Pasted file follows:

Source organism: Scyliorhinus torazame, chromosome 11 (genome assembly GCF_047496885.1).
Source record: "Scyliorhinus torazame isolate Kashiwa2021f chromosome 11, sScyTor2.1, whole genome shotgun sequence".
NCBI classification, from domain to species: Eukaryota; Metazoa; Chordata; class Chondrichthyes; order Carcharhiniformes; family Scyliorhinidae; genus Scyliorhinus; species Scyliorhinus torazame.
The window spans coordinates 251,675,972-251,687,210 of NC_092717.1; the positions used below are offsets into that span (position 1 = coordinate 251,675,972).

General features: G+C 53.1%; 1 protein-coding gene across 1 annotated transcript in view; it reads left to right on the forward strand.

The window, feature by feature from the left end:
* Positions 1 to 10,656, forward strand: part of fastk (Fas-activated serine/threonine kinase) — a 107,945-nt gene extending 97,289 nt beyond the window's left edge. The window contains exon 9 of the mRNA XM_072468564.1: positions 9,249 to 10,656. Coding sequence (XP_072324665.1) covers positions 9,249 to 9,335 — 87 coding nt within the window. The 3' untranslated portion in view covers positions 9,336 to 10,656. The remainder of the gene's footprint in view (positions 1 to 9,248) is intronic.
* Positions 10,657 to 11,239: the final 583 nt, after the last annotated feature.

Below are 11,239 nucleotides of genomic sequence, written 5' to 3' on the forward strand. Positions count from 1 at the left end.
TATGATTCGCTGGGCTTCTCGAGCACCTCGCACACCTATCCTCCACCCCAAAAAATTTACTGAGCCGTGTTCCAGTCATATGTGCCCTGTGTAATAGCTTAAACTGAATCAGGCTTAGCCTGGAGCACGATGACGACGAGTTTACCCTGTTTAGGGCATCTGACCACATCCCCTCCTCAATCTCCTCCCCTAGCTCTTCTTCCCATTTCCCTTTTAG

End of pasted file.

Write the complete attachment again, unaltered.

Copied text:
Source organism: Scyliorhinus torazame, chromosome 11 (genome assembly GCF_047496885.1).
Source record: "Scyliorhinus torazame isolate Kashiwa2021f chromosome 11, sScyTor2.1, whole genome shotgun sequence".
NCBI classification, from domain to species: Eukaryota; Metazoa; Chordata; class Chondrichthyes; order Carcharhiniformes; family Scyliorhinidae; genus Scyliorhinus; species Scyliorhinus torazame.
The window spans coordinates 251,675,972-251,687,210 of NC_092717.1; the positions used below are offsets into that span (position 1 = coordinate 251,675,972).

General features: G+C 53.1%; 1 protein-coding gene across 1 annotated transcript in view; it reads left to right on the forward strand.

The window, feature by feature from the left end:
* Positions 1 to 10,656, forward strand: part of fastk (Fas-activated serine/threonine kinase) — a 107,945-nt gene extending 97,289 nt beyond the window's left edge. The window contains exon 9 of the mRNA XM_072468564.1: positions 9,249 to 10,656. Coding sequence (XP_072324665.1) covers positions 9,249 to 9,335 — 87 coding nt within the window. The 3' untranslated portion in view covers positions 9,336 to 10,656. The remainder of the gene's footprint in view (positions 1 to 9,248) is intronic.
* Positions 10,657 to 11,239: the final 583 nt, after the last annotated feature.

Below are 11,239 nucleotides of genomic sequence, written 5' to 3' on the forward strand. Positions count from 1 at the left end.
TATGATTCGCTGGGCTTCTCGAGCACCTCGCACACCTATCCTCCACCCCAAAAAATTTACTGAGCCGTGTTCCAGTCATATGTGCCCTGTGTAATAGCTTAAACTGAATCAGGCTTAGCCTGGAGCACGATGACGACGAGTTTACCCTGTTTAGGGCATCTGACCACATCCCCTCCTCAATCTCCTCCCCTAGCTCTTCTTCCCATTTCCCTTTTAG